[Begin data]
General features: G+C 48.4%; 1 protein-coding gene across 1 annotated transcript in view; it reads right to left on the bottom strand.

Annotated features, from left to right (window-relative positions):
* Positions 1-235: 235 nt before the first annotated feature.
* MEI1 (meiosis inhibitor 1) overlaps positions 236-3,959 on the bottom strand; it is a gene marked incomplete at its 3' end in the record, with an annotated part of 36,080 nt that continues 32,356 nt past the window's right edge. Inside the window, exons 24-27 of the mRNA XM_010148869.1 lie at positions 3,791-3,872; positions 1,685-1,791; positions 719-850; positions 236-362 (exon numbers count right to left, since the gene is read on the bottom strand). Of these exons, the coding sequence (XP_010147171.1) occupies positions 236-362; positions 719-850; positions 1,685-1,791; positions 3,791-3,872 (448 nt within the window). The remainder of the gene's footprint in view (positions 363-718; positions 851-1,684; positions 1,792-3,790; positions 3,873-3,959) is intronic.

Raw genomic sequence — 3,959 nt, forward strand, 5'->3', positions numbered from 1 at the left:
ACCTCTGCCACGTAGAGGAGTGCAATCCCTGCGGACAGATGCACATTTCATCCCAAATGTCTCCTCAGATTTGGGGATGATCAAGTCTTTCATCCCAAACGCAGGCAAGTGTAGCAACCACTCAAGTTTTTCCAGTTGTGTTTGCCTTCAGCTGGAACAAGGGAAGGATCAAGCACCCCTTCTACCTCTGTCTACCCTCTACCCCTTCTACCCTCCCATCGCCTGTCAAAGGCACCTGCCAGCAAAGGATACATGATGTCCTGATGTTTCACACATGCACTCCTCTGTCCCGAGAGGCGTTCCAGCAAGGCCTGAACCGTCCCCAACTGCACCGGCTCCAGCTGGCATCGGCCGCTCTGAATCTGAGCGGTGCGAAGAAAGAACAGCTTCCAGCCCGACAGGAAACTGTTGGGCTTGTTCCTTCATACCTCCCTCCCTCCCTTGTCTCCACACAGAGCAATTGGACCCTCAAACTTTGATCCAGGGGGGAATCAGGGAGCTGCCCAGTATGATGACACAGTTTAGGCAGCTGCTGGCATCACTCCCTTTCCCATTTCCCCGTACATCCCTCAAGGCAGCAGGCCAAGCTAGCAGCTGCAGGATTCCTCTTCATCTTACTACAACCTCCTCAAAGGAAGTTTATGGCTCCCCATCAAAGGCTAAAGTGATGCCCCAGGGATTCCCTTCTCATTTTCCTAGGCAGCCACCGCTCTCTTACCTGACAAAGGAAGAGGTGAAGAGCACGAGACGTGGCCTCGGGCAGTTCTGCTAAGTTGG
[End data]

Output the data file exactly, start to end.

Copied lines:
General features: G+C 48.4%; 1 protein-coding gene across 1 annotated transcript in view; it reads right to left on the bottom strand.

Annotated features, from left to right (window-relative positions):
* Positions 1-235: 235 nt before the first annotated feature.
* MEI1 (meiosis inhibitor 1) overlaps positions 236-3,959 on the bottom strand; it is a gene marked incomplete at its 3' end in the record, with an annotated part of 36,080 nt that continues 32,356 nt past the window's right edge. Inside the window, exons 24-27 of the mRNA XM_010148869.1 lie at positions 3,791-3,872; positions 1,685-1,791; positions 719-850; positions 236-362 (exon numbers count right to left, since the gene is read on the bottom strand). Of these exons, the coding sequence (XP_010147171.1) occupies positions 236-362; positions 719-850; positions 1,685-1,791; positions 3,791-3,872 (448 nt within the window). The remainder of the gene's footprint in view (positions 363-718; positions 851-1,684; positions 1,792-3,790; positions 3,873-3,959) is intronic.

Raw genomic sequence — 3,959 nt, forward strand, 5'->3', positions numbered from 1 at the left:
ACCTCTGCCACGTAGAGGAGTGCAATCCCTGCGGACAGATGCACATTTCATCCCAAATGTCTCCTCAGATTTGGGGATGATCAAGTCTTTCATCCCAAACGCAGGCAAGTGTAGCAACCACTCAAGTTTTTCCAGTTGTGTTTGCCTTCAGCTGGAACAAGGGAAGGATCAAGCACCCCTTCTACCTCTGTCTACCCTCTACCCCTTCTACCCTCCCATCGCCTGTCAAAGGCACCTGCCAGCAAAGGATACATGATGTCCTGATGTTTCACACATGCACTCCTCTGTCCCGAGAGGCGTTCCAGCAAGGCCTGAACCGTCCCCAACTGCACCGGCTCCAGCTGGCATCGGCCGCTCTGAATCTGAGCGGTGCGAAGAAAGAACAGCTTCCAGCCCGACAGGAAACTGTTGGGCTTGTTCCTTCATACCTCCCTCCCTCCCTTGTCTCCACACAGAGCAATTGGACCCTCAAACTTTGATCCAGGGGGGAATCAGGGAGCTGCCCAGTATGATGACACAGTTTAGGCAGCTGCTGGCATCACTCCCTTTCCCATTTCCCCGTACATCCCTCAAGGCAGCAGGCCAAGCTAGCAGCTGCAGGATTCCTCTTCATCTTACTACAACCTCCTCAAAGGAAGTTTATGGCTCCCCATCAAAGGCTAAAGTGATGCCCCAGGGATTCCCTTCTCATTTTCCTAGGCAGCCACCGCTCTCTTACCTGACAAAGGAAGAGGTGAAGAGCACGAGACGTGGCCTCGGGCAGTTCTGCTAAGTTGG